Swedish ISP hits back over TV licence fees
Published: 25 Jan 2013 17:01 GMT+01:00
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"If you have a computer, why should you have to pay TV fees?" Jon Karlung, CEO of Bahnhof, the largest independent ISP company in Sweden, asked The Local.
"A computer's primary function is not to play television. People should have a choice if they as an individual want a particular service."
Karlung's indignation comes following a move announced earlier this week by Sveriges Television (SVT) to offer its full broadcast schedule online via digitally streaming service SVT Play.
But the shift to allow the broadcaster's complete line-up to be viewed online means that Swedes who own computers and tablet devices will have to start paying television licence fees.
Currently, anyone with a television receiver is required by law to pay the 2,076 kronor ($320) annual fee, which is collected and enforced by Radiotjänst, a division of Swedish public service broadcasting.
Radiotjänst collects some 7 billion kronor ($1.09 billion) per annum which is used to part-finance Sveriges Television, Sveriges Radio and Utbildningsradio (UR).
Traditionally, the fee has only been charged to television owners, and Karlung thinks it's unfair that Bahnhof's customers might be forced to pay the fee.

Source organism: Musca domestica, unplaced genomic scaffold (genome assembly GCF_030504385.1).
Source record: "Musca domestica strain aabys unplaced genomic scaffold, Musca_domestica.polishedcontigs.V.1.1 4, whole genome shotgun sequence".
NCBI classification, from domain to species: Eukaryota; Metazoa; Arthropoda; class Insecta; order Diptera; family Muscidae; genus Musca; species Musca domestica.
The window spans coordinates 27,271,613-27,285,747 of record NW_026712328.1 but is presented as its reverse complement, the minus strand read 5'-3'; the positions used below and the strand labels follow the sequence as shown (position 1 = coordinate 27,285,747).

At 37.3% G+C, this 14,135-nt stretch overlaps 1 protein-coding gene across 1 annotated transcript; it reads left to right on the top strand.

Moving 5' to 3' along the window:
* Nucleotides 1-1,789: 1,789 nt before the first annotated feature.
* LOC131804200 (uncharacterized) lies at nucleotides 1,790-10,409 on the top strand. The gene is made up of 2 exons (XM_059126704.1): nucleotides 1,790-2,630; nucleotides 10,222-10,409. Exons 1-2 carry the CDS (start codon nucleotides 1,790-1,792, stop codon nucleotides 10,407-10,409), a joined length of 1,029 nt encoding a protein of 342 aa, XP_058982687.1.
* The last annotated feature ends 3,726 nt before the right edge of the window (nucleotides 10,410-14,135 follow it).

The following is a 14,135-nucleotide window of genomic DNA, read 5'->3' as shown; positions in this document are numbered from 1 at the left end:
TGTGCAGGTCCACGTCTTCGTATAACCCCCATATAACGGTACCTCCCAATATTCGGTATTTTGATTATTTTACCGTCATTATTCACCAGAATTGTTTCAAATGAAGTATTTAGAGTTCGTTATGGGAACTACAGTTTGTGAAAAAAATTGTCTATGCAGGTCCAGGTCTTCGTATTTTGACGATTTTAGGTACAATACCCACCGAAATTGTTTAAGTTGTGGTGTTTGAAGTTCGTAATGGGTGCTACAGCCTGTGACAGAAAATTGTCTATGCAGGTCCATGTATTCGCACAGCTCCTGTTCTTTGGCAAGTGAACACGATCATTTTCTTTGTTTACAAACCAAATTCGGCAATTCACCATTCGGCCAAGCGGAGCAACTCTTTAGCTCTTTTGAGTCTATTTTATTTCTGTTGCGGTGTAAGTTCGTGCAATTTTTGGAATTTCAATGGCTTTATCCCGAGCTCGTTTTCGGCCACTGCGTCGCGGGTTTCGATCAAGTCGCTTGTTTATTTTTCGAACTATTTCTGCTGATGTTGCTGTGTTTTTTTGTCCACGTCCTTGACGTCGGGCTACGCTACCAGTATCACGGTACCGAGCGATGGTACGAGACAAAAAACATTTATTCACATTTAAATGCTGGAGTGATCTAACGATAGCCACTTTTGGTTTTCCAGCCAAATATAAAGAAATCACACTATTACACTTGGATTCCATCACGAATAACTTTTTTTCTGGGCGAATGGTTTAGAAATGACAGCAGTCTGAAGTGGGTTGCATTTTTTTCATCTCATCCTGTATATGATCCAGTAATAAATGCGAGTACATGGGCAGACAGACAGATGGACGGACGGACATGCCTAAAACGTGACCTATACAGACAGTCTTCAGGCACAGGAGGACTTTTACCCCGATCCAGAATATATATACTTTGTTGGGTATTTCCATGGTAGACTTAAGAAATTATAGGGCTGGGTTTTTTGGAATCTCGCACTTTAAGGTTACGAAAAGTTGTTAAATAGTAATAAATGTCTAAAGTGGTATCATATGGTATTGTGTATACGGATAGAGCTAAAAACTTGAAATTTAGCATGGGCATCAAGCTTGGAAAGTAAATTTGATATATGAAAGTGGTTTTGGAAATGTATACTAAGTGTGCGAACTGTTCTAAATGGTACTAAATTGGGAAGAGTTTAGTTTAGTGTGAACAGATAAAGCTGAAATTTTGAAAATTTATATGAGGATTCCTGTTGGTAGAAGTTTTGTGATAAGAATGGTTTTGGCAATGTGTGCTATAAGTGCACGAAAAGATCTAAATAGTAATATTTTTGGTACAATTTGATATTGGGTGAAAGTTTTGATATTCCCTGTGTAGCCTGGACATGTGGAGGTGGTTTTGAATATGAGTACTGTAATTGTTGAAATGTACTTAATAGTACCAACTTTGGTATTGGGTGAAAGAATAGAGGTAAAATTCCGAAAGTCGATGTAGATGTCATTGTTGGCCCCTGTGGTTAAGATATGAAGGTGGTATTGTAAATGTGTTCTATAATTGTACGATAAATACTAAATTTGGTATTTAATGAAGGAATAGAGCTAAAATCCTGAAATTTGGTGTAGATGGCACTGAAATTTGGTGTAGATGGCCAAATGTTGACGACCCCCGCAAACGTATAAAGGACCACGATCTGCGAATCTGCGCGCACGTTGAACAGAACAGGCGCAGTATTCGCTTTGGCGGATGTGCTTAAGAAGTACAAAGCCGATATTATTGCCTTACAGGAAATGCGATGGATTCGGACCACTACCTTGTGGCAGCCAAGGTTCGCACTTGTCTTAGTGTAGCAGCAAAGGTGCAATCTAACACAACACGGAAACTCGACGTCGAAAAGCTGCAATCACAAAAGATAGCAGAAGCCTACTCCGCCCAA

"People are pissed off because they feel they shouldn't be charged for something they don't want," Karlung said.
As a result, Bahnhof launched what it calls the "TV Stopper" to block SVT's digitally streamed content from people's computers.
"We filter out the traffic, then provide an official certificate specifying that the client has had no access whatsoever to SVT," Karlung explained.
He believes many of Bahnhof's computer-owning customers will appreciate being able to avoid the annual fee, including foreign students who may not be interested in SVT and often don't have the budget to pay the licence fee.
While he admits he can't give a 100 percent guarantee that the certificate will suffice for users looking to avoid the charges, Karlung is confident it will work.
"We've tested the product in the launch and it works," he told The Local.
"Now it's just a matter of getting people's voices heard."